It’s not wrong, ungodly, or even unbiblical to “have nothing to do with those people,” who are in spiritual darkness against godly authority (Proverbs 24:21). Rebellion is darkness. You who walk in the light cannot partner with that, and the Lord won’t either (Amos 3:3). Take heart from 2 Corinthians 4:8-18. Let God vindicate you!
In Psalm 55:12-14 David wrote, “It is not an enemy who taunts me I could bear that. It is not my foes who so arrogantly insult me, I could have hidden from them. Instead, it is you—my equal, my companion and close friend. What good fellowship we once enjoyed as we walked together to the house of God.”
‘Sent’ in God’s Timing
Timothy was ‘sent,’ as were most of the apostles who spread the gospel across the globe. Maybe they ran into each together sporadically, as the epistles note; however, that was not the norm.
Most of the time, when a fellowship parted ways to begin their own ministries, they wrote letters. But most never saw each other again.
Today, that’s unlikely because of social media; however, when you’ve raised up a Timothy in your fellowship, the biblical patterns show that there is a time and a place for them to be ‘sent’ out to expand the work of the kingdom in a new place.
Your role, regardless of denomination, is to be the Paul. Stay in touch. Write. Call. Ask how you can pray. Offer advice and wisdom. Be the father or mother in the faith to the ones you have ‘sent.’
When a ministry relationship is strong, it’s easy to get used to having those familiar folks alongside you, and that might be God’s plan for your ministry. However, it’s also possible that God wants your relationship to change, and that your Timothy needs to be ‘sent’ to continue their growth and enlarge what God has done through you.
This is how the kingdom of God advances! Your Timothy has your spiritual DNA and will carry that with them into their own ministries.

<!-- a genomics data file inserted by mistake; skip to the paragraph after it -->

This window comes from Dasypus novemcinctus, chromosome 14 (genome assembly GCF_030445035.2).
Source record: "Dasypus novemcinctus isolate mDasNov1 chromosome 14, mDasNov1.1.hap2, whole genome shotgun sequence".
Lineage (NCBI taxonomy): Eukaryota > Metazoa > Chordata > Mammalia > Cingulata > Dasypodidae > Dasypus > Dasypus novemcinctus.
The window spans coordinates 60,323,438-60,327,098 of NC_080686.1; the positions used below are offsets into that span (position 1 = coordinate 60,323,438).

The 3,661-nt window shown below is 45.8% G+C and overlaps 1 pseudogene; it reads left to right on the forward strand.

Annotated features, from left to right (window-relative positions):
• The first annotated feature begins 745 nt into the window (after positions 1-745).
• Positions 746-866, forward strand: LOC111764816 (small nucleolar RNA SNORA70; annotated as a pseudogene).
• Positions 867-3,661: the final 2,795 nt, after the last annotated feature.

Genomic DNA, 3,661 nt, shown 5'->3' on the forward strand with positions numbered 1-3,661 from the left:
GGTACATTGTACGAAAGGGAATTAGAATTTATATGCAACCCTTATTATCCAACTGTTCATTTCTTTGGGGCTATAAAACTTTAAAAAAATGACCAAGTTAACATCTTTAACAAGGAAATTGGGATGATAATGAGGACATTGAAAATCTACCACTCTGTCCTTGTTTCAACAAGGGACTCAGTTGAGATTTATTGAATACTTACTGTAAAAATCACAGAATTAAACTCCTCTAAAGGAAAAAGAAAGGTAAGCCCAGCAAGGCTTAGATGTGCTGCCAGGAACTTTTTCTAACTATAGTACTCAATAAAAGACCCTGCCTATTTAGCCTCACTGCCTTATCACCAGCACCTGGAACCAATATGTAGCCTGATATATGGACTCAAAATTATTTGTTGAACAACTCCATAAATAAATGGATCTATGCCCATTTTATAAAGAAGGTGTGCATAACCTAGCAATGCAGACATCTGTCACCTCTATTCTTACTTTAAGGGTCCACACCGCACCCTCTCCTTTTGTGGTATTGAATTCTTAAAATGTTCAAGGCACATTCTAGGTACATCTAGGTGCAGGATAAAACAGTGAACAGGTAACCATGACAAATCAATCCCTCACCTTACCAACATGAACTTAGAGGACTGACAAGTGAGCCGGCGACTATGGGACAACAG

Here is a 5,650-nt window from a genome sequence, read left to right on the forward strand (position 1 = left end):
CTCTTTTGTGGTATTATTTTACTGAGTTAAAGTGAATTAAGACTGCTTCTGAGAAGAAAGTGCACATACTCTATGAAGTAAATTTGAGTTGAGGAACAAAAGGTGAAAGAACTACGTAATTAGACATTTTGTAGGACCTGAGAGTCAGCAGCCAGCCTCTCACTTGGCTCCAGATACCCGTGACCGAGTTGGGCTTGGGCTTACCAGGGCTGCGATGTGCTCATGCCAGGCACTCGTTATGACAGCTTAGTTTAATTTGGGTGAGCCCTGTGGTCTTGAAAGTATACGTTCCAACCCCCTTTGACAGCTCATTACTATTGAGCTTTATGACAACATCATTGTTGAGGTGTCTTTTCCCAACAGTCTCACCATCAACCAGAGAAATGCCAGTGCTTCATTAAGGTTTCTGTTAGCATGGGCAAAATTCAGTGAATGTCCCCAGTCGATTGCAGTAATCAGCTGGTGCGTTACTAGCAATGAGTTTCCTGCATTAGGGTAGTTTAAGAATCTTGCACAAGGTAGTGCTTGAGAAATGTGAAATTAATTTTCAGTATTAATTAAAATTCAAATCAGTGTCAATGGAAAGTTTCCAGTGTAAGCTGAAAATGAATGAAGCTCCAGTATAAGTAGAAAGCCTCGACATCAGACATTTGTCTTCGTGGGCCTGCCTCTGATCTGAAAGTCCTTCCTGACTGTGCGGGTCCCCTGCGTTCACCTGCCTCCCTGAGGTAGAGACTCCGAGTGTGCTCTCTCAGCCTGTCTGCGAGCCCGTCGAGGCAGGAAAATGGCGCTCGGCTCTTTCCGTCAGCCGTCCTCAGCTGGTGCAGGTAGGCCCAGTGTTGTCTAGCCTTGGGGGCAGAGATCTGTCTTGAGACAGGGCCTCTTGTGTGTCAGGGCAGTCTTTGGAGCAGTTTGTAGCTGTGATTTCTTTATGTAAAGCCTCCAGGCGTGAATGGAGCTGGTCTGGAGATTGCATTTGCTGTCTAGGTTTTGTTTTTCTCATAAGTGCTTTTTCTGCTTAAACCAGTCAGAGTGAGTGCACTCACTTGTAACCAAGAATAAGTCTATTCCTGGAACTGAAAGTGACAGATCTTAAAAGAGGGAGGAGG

‘Sent,’ at the Wrong Time
If a ministry relationship ends because someone feels “called to another season,” and you don’t agree, you can and should speak up. But accept their decision with grace.
Maybe you don’t agree with the timing. Maybe you don’t agree with where they want to go. Maybe you think they’re leaving for the wrong reasons. Once you’ve said your piece privately, lead the way publicly on the path forward with love.
Your fellowship, who has cared for this person, will need to say their goodbyes to a beloved member of the family. They don’t need to know the private, leadership-level details. Lay hands on them and let them be ‘sent’ out to their new season with a smile on your face. Your example will set the tone for how others receive the news and process it moving forward.
Losing a ministry leader is never easy, even if the reasons are good. Goodbyes are usually sad, even if the reasons are joyful. Your church will follow your lead.
In spite of differing perspectives and opinions, if the person came to you out of respect and loyalty to share the tough news, honor that—let them leave with your blessing.
‘Sent’ or ‘went’ will change everything, but God is faithful.
Whether a ‘sent’ or a ‘went’ leaves the family, your fellowship will shift. And during that vulnerable time, Satan will attack on every front.
Be vigilant. Draw your church family close. Spend more time in prayer, in fellowship, at a meal, or in each other’s homes. Here’s some wisdom I’ve learned over the years: if God didn’t need you so badly, Satan wouldn’t want you as much.
There is healing, restoration, rebuilding, and strengthening to be done afterward. You will lead the way with the Lord on your side. Be encouraged: you might be walking through fire, but you are not alone in there.
Alicia Purdy is an author, blogger, and professional writer with an M.A. in Journalism, and a human with an ongoing education in all things life-related! Her passion is to write about real life and a real faith in a real Jesus to inspire, encourage, and entertain people from all walks of life. You can learn more at her blog: TheWayoftheWorshipper.com and if you need a laugh today, check out her snarky side at An Everyday Kind of Jesus. Alicia and her husband have five kids and one cat, named Chester. You can find and follow Alicia on Facebook and Instagram. If you meet her in person, she will most likely try and wipe you down with essential oils and then ask if you want to grab a coffee.
Photo Credit: GettyImages/Martin-Barraud